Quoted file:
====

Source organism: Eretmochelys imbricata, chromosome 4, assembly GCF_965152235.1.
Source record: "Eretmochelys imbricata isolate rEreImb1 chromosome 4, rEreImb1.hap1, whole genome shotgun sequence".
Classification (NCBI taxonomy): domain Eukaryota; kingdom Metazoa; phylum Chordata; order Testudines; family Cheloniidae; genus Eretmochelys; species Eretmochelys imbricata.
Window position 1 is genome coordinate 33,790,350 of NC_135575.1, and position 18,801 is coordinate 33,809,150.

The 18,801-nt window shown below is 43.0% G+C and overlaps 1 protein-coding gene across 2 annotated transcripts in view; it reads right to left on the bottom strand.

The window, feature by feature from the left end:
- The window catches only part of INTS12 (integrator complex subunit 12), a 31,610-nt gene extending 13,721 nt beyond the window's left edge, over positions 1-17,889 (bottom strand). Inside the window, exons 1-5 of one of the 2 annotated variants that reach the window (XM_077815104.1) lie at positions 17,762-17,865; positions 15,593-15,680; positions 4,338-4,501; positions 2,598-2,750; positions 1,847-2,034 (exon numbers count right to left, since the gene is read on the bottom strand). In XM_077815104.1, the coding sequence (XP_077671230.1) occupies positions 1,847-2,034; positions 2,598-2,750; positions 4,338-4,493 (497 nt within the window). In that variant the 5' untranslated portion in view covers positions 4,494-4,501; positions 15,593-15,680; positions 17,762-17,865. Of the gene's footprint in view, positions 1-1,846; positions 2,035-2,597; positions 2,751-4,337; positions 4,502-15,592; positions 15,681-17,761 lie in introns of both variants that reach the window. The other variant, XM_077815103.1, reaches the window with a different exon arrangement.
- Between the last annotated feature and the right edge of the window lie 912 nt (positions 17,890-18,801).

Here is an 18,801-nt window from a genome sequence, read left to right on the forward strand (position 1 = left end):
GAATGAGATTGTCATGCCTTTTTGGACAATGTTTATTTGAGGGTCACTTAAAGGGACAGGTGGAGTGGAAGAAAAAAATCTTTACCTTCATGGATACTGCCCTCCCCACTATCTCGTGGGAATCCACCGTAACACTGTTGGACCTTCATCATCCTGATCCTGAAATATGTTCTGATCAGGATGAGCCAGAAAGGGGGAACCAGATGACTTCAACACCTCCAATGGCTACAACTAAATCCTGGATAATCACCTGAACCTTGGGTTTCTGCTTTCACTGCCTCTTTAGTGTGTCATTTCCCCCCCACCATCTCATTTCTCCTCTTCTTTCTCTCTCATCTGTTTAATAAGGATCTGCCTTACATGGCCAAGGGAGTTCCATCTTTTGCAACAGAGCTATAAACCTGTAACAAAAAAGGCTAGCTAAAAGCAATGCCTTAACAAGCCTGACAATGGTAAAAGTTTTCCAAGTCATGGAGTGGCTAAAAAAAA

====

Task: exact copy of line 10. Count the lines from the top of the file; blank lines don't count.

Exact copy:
GAATGAGATTGTCATGCCTTTTTGGACAATGTTTATTTGAGGGTCACTTAAAGGGACAGGTGGAGTGGAAGAAAAAAATCTTTACCTTCATGGATACTGCCCTCCCCACTATCTCGTGGGAATCCACCGTAACACTGTTGGACCTTCATCATCCTGATCCTGAAATATGTTCTGATCAGGATGAGCCAGAAAGGGGGAACCAGATGACTTCAACACCTCCAATGGCTACAACTAAATCCTGGATAATCACCTGAACCTTGGGTTTCTGCTTTCACTGCCTCTTTAGTGTGTCATTTCCCCCCCACCATCTCATTTCTCCTCTTCTTTCTCTCTCATCTGTTTAATAAGGATCTGCCTTACATGGCCAAGGGAGTTCCATCTTTTGCAACAGAGCTATAAACCTGTAACAAAAAAGGCTAGCTAAAAGCAATGCCTTAACAAGCCTGACAATGGTAAAAGTTTTCCAAGTCATGGAGTGGCTAAAAAAAA